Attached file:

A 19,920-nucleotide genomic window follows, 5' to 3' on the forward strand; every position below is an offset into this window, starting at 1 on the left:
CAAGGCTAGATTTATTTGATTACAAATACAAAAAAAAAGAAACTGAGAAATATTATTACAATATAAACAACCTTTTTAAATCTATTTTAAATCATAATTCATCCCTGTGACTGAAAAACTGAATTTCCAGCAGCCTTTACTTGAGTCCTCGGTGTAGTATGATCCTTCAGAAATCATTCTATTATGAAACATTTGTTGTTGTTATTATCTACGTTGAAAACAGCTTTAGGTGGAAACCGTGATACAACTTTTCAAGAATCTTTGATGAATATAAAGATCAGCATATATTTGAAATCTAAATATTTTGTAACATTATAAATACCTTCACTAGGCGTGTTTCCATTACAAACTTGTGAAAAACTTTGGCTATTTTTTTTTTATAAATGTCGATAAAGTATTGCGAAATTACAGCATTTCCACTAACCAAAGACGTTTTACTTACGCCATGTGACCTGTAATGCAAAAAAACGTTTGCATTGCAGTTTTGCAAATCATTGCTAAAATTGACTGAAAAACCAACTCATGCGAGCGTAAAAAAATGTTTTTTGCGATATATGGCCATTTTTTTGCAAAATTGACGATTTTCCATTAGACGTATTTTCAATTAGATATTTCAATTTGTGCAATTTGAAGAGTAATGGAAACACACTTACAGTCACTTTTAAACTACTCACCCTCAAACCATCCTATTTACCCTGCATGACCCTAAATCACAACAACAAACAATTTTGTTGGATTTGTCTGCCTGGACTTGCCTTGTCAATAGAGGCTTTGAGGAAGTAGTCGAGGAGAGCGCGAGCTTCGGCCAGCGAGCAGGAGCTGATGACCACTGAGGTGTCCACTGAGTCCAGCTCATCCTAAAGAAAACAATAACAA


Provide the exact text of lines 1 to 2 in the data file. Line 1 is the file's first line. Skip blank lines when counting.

A 19,920-nucleotide genomic window follows, 5' to 3' on the forward strand; every position below is an offset into this window, starting at 1 on the left:
CAAGGCTAGATTTATTTGATTACAAATACAAAAAAAAAGAAACTGAGAAATATTATTACAATATAAACAACCTTTTTAAATCTATTTTAAATCATAATTCATCCCTGTGACTGAAAAACTGAATTTCCAGCAGCCTTTACTTGAGTCCTCGGTGTAGTATGATCCTTCAGAAATCATTCTATTATGAAACATTTGTTGTTGTTATTATCTACGTTGAAAACAGCTTTAGGTGGAAACCGTGATACAACTTTTCAAGAATCTTTGATGAATATAAAGATCAGCATATATTTGAAATCTAAATATTTTGTAACATTATAAATACCTTCACTAGGCGTGTTTCCATTACAAACTTGTGAAAAACTTTGGCTATTTTTTTTTTATAAATGTCGATAAAGTATTGCGAAATTACAGCATTTCCACTAACCAAAGACGTTTTACTTACGCCATGTGACCTGTAATGCAAAAAAACGTTTGCATTGCAGTTTTGCAAATCATTGCTAAAATTGACTGAAAAACCAACTCATGCGAGCGTAAAAAAATGTTTTTTGCGATATATGGCCATTTTTTTGCAAAATTGACGATTTTCCATTAGACGTATTTTCAATTAGATATTTCAATTTGTGCAATTTGAAGAGTAATGGAAACACACTTACAGTCACTTTTAAACTACTCACCCTCAAACCATCCTATTTACCCTGCATGACCCTAAATCACAACAACAAACAATTTTGTTGGATTTGTCTGCCTGGACTTGCCTTGTCAATAGAGGCTTTGAGGAAGTAGTCGAGGAGAGCGCGAGCTTCGGCCAGCGAGCAGGAGCTGATGACCACTGAGGTGTCCACTGAGTCCAGCTCATCCTAAAGAAAACAATAACAA